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Unmarried? Here’s how to plan for your retirement.

Fact Checked by

Taylor Sundeen, CFP®
An unmarried woman in retirement.

If you're one of the millions of pre-retirees who is heading solo into retirement, you’re definitely not alone. 

The U.S. Census Bureau reports that 19.5 million U.S. residents 65 and older are unmarried. 

And while not all unmarried adults identify as single (since some have a partner or cohabit with one) the data reveal that single retirees are a growing demographic.

Often, retirement planning information is geared toward married couples, but that is starting to change now that the retirement landscape looks significantly different than it did over a generation ago. 

Retirement planning can feel overwhelming as it is, regardless of your relationship status. So whether you've never been married or are divorced or widowed, here are some factors to consider as you look ahead to your own retirement future.

Expect to retire later than your married peers

Some studies suggest that single or unmarried people may delay retirement for different reasons. Research shows that single men and single women in the United States tend to retire later than married couples. 

One reason is simply financial. Single retirees typically don't have as much retirement savings as married retirees and therefore choose to work longer to catch up on retirement savings. 

But other non-financial reasons also drive the choice to delay retirement. 

For many people—single and married alike—the workplace provides meaningful social interaction and friendships as well as a source for finding fulfillment and purpose. And for unmarried adults who are satisfied with their jobs, there is less pull to retire early.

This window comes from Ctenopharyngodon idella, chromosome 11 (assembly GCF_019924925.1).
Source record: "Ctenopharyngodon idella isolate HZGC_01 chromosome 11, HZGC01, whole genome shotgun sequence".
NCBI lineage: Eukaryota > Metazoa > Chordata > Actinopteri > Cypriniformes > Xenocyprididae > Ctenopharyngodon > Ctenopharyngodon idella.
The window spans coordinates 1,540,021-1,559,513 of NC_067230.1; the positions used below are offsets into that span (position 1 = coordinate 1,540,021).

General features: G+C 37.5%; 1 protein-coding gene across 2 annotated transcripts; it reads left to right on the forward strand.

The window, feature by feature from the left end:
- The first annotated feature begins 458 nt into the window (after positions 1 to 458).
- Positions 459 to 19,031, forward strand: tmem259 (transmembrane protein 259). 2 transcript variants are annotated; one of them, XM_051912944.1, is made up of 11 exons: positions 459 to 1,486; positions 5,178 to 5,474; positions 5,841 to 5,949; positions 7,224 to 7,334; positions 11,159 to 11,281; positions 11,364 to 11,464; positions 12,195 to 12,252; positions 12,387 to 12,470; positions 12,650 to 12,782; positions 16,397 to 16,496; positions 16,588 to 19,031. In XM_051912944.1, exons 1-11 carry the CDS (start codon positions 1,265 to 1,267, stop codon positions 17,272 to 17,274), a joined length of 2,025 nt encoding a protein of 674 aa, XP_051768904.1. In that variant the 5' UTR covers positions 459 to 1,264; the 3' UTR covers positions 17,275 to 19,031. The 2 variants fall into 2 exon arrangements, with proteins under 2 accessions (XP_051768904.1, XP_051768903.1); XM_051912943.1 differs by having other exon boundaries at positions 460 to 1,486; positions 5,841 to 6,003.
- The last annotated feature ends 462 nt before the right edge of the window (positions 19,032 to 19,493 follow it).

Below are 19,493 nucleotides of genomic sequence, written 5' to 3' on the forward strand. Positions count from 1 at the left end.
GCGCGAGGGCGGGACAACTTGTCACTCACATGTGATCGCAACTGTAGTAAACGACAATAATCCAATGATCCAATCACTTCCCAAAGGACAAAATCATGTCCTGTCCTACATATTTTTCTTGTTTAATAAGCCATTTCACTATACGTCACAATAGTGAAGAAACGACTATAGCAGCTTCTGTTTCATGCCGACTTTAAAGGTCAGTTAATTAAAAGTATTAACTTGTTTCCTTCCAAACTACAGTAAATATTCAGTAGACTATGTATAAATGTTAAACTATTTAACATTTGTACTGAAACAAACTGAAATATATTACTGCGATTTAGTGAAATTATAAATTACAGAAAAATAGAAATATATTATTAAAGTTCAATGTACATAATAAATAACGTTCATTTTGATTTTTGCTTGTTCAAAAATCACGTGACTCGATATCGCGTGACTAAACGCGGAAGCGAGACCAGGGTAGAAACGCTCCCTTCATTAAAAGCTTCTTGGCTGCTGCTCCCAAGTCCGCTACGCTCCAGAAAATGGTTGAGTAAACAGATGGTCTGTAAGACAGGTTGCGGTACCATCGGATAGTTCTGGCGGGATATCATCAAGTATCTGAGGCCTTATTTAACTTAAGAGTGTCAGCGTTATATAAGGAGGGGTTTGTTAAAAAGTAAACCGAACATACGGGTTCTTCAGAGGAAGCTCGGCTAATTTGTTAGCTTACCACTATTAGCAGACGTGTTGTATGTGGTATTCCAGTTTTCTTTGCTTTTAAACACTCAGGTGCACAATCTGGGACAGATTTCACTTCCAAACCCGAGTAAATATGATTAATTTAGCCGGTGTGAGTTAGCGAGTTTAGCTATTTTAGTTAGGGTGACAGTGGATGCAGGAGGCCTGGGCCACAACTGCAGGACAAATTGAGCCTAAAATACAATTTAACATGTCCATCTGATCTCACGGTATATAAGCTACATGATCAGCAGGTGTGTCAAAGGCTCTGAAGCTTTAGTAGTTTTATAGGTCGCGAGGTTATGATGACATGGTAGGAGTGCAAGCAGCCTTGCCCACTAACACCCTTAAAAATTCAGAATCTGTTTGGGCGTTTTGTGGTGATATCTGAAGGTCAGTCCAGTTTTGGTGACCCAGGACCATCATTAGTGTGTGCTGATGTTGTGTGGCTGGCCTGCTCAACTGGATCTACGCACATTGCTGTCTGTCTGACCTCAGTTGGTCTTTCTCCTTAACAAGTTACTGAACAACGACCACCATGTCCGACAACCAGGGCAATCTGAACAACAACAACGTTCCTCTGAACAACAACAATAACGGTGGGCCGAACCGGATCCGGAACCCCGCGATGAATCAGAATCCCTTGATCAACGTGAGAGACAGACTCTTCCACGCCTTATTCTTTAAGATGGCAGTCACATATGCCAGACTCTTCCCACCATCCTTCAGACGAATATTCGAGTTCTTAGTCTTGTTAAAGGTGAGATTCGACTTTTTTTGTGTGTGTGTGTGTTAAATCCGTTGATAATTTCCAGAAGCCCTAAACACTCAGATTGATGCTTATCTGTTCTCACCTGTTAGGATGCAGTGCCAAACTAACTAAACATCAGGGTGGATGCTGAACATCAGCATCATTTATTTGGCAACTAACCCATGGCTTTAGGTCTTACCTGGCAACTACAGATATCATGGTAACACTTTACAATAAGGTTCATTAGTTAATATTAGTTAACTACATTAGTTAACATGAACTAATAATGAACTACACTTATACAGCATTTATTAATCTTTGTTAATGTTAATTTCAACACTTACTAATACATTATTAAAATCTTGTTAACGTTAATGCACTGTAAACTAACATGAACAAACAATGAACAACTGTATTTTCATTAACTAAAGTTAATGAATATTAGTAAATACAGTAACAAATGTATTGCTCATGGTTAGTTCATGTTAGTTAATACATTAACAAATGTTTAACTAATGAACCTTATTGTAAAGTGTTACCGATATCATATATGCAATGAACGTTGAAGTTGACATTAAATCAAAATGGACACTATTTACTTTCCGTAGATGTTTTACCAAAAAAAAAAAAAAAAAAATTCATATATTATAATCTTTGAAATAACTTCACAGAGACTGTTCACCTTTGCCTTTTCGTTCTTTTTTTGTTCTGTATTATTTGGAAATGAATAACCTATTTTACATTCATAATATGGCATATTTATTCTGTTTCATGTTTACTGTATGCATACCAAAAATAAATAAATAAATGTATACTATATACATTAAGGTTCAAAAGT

Invest in your longevity through community

According to Dr. Howard Friedman, author of The Longevity Project, it's not love or romance that promotes long life, but simply being involved in the lives of others—our family, friends co-workers, or even through volunteering. 

Staying connected to others in community is one of the reasons some single seniors choose to move to a retirement community. But that's not your only option. Some single retirees look into co-housing options or even consider house sharing—whether for social or financial reasons or both. House sharing can look like a short-term rental (think Airbnb and VRBO), or a more long-term housemate arrangement (think Golden Girls.) 

Even if you have good health, forming and maintaining strong community connections now that will carry beyond retirement will promote your longevity in addition to healthy habits like nutrition and exercise. And continuing to form connections after you retire is essential, too. 

Create your support "family" 

Single retirees who have never been married and have no adult children to care for them in their senior years need to be intentional about building a support network. Don't wait for an unexpected crisis to form your support team.

Ask yourself which family members, such as nieces, nephews, younger cousins or other friends who feel like family, can you reach out to now to begin forming the support you can rely on in case of an emergency? 

Beyond caregiving, you'll also want to designate a power of attorney (POA), the person you want to entrust with the legal authority to make financial decisions on your behalf if you become incapacitated. 

Once you've selected a power of attorney and they accept, it's essential to have a conversation with them about your wishes on decisions that matter to you. Don’t leave them guessing and left to bear the weight of a decision that they don’t have clear guidance from you about.